The accepted history of the ukulele is a brief and modest one. Allegedly, the instrument arrived on Hawaiian shores in 1879 aboard a ship bound from Portugal, and soon was introduced to King Kalakaua’s court by the energetic playing of an English settler named Edward Purvis, whom the natives began to refer to as the “jumping flea,” or in their tongue, “ukulele.” While the Hawaiians eventually spread the name to the instrument itself, produced many skillful players, and started a global ukulele craze in the early part of the 20th century, this hardly seem to warrant a colossal study spanning over three thousand pages, but that is exactly what the enigmatic Dr. Erwin O’Cutty has attempted.
In fact, a brief account of the ukulele’s Hawaiian past is only mentioned in the preface of this gargantuan work, a magnum opus spanning 3,653 pages across three volumes, not including source materials and footnotes that lay out evidence for some truly astonishing claims. Foremost among them, the ukulele in name and stature did not originate in Portugal or Hawaii at all. Dr. O’Cutty levels bold charges of historical revisionism and makes the argument that the tiny stringed instrument has much deeper, darker, and more mysterious roots than anyone has ever imagined.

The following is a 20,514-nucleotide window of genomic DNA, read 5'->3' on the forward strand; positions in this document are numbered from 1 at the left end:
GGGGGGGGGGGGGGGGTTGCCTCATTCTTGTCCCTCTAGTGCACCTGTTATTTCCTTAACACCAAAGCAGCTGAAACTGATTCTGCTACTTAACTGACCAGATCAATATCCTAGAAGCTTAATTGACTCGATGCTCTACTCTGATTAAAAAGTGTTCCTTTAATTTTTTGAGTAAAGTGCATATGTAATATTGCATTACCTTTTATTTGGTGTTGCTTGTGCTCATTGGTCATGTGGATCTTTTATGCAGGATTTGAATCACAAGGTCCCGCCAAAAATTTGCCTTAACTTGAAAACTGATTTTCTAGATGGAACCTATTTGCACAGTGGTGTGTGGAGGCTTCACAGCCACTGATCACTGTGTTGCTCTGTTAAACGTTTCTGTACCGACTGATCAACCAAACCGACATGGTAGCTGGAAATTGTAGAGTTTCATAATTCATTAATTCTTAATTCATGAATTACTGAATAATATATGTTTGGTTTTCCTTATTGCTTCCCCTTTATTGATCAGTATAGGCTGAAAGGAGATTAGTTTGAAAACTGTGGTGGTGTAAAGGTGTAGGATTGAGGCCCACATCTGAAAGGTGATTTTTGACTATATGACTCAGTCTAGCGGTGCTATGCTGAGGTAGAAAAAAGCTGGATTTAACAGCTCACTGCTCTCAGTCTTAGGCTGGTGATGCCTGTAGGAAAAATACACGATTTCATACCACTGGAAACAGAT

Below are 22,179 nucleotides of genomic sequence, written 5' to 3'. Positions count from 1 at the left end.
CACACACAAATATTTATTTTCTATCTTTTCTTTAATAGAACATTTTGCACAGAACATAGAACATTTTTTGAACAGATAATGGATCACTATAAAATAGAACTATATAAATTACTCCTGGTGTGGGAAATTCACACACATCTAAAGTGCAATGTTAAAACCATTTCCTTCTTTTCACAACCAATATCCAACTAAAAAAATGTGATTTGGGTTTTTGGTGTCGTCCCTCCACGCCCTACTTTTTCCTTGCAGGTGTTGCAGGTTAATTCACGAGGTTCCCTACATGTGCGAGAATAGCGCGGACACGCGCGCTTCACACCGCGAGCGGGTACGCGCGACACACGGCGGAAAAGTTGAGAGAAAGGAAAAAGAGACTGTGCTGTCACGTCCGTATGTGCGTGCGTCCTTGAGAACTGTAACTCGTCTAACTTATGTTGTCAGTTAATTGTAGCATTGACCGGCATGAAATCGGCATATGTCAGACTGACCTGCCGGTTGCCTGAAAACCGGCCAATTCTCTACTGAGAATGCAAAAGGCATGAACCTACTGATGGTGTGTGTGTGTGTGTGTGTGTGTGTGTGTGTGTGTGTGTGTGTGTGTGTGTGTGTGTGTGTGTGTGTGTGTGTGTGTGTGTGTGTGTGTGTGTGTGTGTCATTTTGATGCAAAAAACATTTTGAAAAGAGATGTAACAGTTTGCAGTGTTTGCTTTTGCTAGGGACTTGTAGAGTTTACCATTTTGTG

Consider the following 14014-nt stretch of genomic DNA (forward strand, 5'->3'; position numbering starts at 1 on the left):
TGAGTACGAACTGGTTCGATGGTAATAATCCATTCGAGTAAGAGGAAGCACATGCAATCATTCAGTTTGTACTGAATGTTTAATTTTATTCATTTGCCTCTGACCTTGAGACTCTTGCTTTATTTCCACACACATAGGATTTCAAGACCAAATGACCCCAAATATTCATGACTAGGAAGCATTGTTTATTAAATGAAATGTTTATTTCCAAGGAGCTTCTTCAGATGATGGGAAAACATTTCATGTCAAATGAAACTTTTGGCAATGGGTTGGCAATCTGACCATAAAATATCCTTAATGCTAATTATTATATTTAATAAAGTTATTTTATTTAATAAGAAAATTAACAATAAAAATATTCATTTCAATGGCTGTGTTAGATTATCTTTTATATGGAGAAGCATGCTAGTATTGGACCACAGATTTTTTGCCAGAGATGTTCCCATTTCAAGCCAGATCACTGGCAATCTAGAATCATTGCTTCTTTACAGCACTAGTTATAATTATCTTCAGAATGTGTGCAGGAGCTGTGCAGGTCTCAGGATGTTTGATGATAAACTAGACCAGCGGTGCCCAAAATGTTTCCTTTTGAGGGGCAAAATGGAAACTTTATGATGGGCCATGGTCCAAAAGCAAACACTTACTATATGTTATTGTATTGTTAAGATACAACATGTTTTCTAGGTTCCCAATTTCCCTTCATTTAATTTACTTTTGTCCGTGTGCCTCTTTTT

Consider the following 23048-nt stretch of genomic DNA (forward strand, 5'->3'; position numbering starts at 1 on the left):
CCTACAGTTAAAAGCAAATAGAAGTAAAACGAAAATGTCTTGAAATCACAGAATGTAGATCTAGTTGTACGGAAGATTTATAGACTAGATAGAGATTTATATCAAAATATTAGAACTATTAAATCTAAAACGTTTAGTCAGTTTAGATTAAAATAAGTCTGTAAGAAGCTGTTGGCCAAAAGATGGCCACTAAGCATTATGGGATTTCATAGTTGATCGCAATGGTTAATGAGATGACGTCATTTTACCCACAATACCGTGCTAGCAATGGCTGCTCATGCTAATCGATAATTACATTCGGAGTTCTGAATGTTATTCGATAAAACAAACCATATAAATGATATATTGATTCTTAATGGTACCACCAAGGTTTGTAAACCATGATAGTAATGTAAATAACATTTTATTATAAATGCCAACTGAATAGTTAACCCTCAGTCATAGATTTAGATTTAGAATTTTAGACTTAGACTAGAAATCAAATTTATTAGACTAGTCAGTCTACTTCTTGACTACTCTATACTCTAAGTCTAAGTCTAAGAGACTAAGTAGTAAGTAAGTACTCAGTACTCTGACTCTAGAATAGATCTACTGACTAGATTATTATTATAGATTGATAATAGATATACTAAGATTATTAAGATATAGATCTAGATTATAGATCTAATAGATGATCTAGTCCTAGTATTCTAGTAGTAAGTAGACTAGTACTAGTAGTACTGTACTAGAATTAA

“Before there was man, the ukulele awaited him,” writes the author at the onset of Volume 1, Chapter 1, and off he goes to weave a dense and complicated tapestry that attempts nothing less than to show the ukulele’s powerful influence upon each crucial point of mankind’s recorded history, and beyond. “I fully concede my theory sounds preposterous at first glance,” admits the author, “but after the puzzlework is completed, an undeniable picture emerges: one of the ukulele as the driving force behind the cultural and even biological evolution of homo sapiens on this planet.” Indeed it sounds crazy, and crazier still, Dr. O’Cutty’s claims have merit. Halfway through Volume 1, the skepticism wanes, the case builds, and astonishment takes hold as something like religious awe sets in the reader’s mind.